The New Reality of Risk Webcast: What’s Next for Claims Management
Evolving Litigation and Claims Trends: Are You Ready?
Insurance claims are growing increasingly severe and complex, challenging risk professionals to develop more effective plans and work closely with insurers and other stakeholders, panelists on Marsh’s The New Reality of Risk® webcast said.
Among other challenges, businesses are facing a spate of so-called “nuclear” verdicts that far exceed historical norms, said Sri Sridharan, Marsh’s chief claims officer for the US. This has been driven in part by a more organized and aggressive plaintiffs’ bar, social inflation stemming from greater distrust of businesses and the desire for juries to hold them accountable, and litigation financing that is enabling plaintiffs to resist settling cases before trial.
Specific areas of risk that are driving claims activity include:
· Securities litigation. More securities class actions were filed in 2018 than in any individual year since the dot-com crash; 2019 is on track to exceed even that total. And a 2018 Supreme Court decision means that companies involved in securities offerings could simultaneously face federal and state litigation, said Jack Flug, US claims leader in Marsh’s FINPRO Practice.
· Cyber risk. Claims continue to arise from the EU’s General Data Protection Regulation, which took effect in May 2018. Ransomware and social engineering claims are also on the rise.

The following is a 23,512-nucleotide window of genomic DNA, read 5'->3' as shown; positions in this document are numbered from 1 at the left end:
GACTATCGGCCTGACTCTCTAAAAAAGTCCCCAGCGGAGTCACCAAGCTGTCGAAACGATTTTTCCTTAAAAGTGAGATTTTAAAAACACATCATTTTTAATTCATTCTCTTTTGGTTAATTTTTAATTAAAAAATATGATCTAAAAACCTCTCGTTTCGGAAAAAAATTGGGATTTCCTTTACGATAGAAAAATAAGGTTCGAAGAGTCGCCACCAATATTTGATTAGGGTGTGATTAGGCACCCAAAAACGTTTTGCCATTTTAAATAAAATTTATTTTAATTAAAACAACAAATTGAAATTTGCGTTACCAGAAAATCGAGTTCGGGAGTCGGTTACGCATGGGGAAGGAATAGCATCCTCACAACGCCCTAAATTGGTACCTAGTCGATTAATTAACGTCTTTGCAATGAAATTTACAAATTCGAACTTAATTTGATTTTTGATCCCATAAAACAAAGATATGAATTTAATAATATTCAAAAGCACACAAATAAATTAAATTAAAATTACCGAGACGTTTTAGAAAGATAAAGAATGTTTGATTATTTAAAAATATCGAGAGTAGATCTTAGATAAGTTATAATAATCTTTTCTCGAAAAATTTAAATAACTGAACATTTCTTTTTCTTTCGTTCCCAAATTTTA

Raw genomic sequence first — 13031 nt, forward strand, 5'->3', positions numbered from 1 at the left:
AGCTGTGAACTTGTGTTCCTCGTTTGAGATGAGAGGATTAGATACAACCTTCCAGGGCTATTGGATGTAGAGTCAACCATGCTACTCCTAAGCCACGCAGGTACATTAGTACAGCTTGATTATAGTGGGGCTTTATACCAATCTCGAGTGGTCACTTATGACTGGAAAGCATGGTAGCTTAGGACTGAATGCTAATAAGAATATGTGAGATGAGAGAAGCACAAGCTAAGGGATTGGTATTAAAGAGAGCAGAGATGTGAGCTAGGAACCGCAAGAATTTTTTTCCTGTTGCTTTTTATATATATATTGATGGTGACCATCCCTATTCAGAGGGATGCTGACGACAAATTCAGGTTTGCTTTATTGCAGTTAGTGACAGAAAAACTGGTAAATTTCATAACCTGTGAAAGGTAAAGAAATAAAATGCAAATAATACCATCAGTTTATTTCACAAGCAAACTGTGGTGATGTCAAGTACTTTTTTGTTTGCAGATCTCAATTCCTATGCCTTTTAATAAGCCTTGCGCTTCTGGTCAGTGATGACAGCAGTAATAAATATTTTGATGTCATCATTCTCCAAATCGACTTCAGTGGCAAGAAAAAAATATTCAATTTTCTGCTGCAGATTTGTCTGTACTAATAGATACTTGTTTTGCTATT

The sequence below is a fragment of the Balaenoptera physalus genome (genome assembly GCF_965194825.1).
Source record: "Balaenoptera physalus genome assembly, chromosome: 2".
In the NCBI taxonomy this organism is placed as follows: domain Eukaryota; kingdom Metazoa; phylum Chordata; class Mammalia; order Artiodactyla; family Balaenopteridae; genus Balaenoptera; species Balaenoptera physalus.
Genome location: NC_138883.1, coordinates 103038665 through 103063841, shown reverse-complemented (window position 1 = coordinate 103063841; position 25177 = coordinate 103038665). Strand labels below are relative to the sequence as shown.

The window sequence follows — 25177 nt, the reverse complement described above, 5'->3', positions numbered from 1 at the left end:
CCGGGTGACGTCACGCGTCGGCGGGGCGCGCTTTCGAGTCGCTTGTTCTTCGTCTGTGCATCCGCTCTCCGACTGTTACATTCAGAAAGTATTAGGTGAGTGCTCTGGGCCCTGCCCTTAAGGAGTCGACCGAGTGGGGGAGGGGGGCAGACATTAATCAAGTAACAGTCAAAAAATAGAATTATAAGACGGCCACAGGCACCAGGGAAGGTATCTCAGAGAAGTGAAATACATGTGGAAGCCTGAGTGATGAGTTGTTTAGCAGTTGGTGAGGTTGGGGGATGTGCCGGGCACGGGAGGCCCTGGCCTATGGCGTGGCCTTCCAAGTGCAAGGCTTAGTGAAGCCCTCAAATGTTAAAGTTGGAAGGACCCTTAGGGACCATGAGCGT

· Employment practices liability. The #MeToo movement has prompted lasting change, including more harassment and discrimination claims and state laws allowing certain parties to more easily file suits for long-ago events, which could result in complex cases, said Chuck Moran, a senior vice president in Marsh Risk Consulting’s complex liability consulting practice. A Supreme Court decision that allows employers to more easily direct workplace disputes to arbitration is also fueling an uptick in EPL claims frequency.
· Product liability litigation. Lawsuits by state and local governments against prescription drug manufacturers and distributors are continuing. Juries, meanwhile, are returning large verdicts in cases alleging that glyphosate-based products and asbestos in talcum powder have caused plaintiffs to develop cancer, said Laurie Kachonick, a senior vice president in Marsh’s Casualty Practice.
These and other trends are prompting insurers to introduce far-reaching coverage exclusions in policies, limiting capacity for certain risks, and stifling innovation and growth among insurers. They also mean that policyholders must be prepared for more difficult experiences when managing large and complex claims.
To better manage complex claims, risk professionals must collaborate with all stakeholders, including insurers at all levels of their towers and defense counsel, ensuring effective communication among all parties from the beginning, Sridharan said. Brokers can play a critical role in facilitating communications, resolving coverage disputes, and providing other expertise.
Risk professionals should also carefully review their historical insurance programs, including identifying potential gaps and missing policy documents, Moran said. Insurance archaeology exercises can help organizations to recover and electronically preserve missing documents that can be critical to managing legacy claims.